As you all know and are probably tired of hearing by now, the 2012 season will be Cole’s last under team control in his current contract situation. His three-year, $20.5M extension ended at the conclusion of last season, and ’12 will be his final year of arbitration eligibility. The logical comparison often bandied about is Jered Weaver‘s five-year, &85M extension, signed this past August. The numbers bear out a close comparison. Hamels is almost 15 months younger, but both pitchers have about six years of Major League service, separated by 0.08 in ERA, 114 strikeouts, 16 walks and 29.2 innings. Despite concerns – Weaver with his cross-body delivery and Hamels with Minor League arm trouble – both have been durable, starting 30-plus games each of their past four seasons.
Only one is signed past the 2012 season, though, and it ain’t the one pitching for the Phillies this season. And that is quickly becoming a problem.
CSN’s Jim Salisbury recently posted a piece which details the club’s focus in signing Hamels to a one-year contract. That it’s even come to that is damning. I’ve held to the belief for a couple years running now that, if Hamels is allowed to play the 2012 season as a walk year, he will indeed walk right out of Philly to a new home at season’s end.
Consider Cole’s possible competition on the free agent market next winter. Obviously, things could change depending on how players perform, injuries and other miscellany throughout 2012, but at this moment, this is the 2013 free agent market. Matt Cain will command money. Zack Greinke should also probably expect to receive a healthy contract, but not on the same level. The next tier includes guys like James Shields and Ervin Santana, both of whom have reasonably affordable options (or, in Shields’s case, may be traded for and extended by their new team). They would be a half step below Hamels to begin with, but if they don’t reach the market, that’s more power yet to Cole.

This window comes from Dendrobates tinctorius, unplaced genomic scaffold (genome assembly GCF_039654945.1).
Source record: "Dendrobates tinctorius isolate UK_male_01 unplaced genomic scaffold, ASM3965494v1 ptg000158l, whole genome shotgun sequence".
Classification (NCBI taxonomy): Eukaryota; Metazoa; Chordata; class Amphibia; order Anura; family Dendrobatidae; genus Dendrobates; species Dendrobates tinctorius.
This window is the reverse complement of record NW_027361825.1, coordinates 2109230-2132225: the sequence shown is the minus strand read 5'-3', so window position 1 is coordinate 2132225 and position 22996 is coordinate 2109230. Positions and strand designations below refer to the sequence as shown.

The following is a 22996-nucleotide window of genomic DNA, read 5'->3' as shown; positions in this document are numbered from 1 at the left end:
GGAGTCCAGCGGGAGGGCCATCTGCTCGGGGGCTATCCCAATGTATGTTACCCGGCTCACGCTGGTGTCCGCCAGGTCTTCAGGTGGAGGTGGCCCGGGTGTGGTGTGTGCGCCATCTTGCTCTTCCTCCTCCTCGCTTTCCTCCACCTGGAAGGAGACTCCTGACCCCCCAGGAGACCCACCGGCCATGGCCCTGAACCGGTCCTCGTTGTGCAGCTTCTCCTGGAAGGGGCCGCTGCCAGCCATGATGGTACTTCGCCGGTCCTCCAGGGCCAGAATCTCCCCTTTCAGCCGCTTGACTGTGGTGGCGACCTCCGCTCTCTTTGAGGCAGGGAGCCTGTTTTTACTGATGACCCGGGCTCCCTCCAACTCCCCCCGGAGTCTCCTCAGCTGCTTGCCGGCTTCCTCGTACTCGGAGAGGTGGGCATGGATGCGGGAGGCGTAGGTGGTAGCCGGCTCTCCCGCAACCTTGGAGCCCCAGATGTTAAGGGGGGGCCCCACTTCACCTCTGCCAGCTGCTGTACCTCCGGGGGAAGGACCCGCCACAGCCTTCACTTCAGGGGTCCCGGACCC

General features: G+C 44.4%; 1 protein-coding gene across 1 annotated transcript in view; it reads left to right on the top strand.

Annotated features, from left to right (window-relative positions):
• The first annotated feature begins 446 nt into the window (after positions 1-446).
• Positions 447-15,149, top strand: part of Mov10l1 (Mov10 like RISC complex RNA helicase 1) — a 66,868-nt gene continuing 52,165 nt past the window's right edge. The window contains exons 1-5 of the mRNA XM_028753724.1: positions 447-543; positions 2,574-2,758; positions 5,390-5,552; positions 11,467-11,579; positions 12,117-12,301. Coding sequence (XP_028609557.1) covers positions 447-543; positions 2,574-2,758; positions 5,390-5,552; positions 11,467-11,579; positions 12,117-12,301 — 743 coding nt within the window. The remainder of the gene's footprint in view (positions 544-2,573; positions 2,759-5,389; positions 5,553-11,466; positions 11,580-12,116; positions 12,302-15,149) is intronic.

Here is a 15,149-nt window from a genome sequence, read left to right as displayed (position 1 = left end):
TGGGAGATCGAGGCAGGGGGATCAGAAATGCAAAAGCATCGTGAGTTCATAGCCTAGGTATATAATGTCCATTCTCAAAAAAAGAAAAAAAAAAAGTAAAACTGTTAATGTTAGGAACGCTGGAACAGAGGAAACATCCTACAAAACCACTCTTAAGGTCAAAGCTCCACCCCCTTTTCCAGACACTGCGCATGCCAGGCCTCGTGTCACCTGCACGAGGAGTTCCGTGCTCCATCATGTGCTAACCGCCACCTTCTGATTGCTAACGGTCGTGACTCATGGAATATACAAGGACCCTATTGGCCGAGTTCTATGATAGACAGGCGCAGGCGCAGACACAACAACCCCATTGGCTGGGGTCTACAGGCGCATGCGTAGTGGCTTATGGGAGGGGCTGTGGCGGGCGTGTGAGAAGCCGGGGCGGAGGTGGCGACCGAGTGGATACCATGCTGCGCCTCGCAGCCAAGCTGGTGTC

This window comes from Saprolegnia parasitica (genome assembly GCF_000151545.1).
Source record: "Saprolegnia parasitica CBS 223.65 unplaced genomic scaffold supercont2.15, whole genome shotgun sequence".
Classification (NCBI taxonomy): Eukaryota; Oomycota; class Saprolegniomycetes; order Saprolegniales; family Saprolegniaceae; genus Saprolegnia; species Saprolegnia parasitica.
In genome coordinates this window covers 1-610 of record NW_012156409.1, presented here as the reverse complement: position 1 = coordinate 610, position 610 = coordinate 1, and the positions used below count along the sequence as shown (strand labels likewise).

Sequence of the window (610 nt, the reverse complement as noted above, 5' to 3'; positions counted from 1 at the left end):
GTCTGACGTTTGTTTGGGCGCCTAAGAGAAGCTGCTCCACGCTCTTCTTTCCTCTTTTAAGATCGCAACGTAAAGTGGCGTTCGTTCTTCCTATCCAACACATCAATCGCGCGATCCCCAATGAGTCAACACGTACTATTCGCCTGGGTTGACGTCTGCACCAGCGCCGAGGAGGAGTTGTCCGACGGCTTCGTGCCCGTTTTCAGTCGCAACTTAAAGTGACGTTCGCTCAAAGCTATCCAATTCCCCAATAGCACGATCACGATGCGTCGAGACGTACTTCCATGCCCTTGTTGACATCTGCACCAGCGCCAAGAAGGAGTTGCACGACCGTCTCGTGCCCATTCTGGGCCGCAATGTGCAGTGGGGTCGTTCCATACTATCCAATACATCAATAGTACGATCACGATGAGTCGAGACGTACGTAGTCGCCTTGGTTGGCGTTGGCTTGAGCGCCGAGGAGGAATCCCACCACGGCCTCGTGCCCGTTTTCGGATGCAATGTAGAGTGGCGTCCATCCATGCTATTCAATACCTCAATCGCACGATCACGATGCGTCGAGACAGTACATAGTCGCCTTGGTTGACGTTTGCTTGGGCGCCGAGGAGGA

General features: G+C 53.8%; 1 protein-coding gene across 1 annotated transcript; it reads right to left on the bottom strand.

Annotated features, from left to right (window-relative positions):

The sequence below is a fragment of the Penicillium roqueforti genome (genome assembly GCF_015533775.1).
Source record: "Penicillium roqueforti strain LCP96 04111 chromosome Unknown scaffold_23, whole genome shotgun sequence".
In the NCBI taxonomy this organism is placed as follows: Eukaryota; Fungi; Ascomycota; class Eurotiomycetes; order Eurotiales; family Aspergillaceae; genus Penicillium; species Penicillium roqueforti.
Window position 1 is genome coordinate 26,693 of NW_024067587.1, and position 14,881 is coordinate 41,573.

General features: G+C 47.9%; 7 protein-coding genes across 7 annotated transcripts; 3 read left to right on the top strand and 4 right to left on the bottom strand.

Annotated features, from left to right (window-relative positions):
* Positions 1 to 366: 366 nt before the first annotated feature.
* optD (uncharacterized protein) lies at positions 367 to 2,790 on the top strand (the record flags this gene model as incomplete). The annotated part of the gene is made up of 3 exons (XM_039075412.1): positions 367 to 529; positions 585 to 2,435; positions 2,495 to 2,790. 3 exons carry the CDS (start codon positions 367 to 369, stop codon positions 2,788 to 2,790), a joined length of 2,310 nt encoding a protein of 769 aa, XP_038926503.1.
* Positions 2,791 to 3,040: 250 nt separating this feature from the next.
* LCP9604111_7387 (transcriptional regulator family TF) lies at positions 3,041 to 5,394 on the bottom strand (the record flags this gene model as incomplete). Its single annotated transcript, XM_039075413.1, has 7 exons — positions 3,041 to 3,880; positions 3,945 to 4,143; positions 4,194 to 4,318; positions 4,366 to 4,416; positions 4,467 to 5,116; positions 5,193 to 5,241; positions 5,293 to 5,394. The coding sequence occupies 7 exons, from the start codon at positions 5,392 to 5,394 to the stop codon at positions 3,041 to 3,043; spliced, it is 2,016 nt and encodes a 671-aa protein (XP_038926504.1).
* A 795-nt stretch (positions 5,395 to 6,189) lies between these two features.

The point is, Hamels and Cain are the heads of the class. There’s little potential of a Ryan Madson-type positional market flooding preventing Cole from cashing in. And guess who’s lurking? The Yankees, for one, who have an obvious need and plenty of dinero. The Red Sox had some rotation issues, too. And that’s not to mention any number of teams that wouldn’t love to add an ace before he turns 30.
It’s all gut feeling at this point. What I may be feeling, you may be sensing the opposite. And sure, a decent one-year deal could keep Hamels placated and away from running the gauntlet of an arbitration hearing. But he doesn’t own this city any type of loyalty or discount, especially to a fan base which, on a maddeningly large scale, wanted him run out of town after an unlucky 2009 and a front office that seems to think Ryan Howard and Jonathan Papelbon are worth major bucks, but not him. This is the game you play and the risk you take.
Hamels is entitled to every penny the market will bear, and he will get it, especially if he stays healthy and posts another non-2009. Call it fatalist or pessimist, but don’t forget to call it realist. The Phillies are big boys and can spend with the big dogs, but with more than $100M already committed to just six players in 2013, adding Hamels at potentially $17M-plus – a higher AAV than Weaver – will make the luxury tax loom even larger than it already does.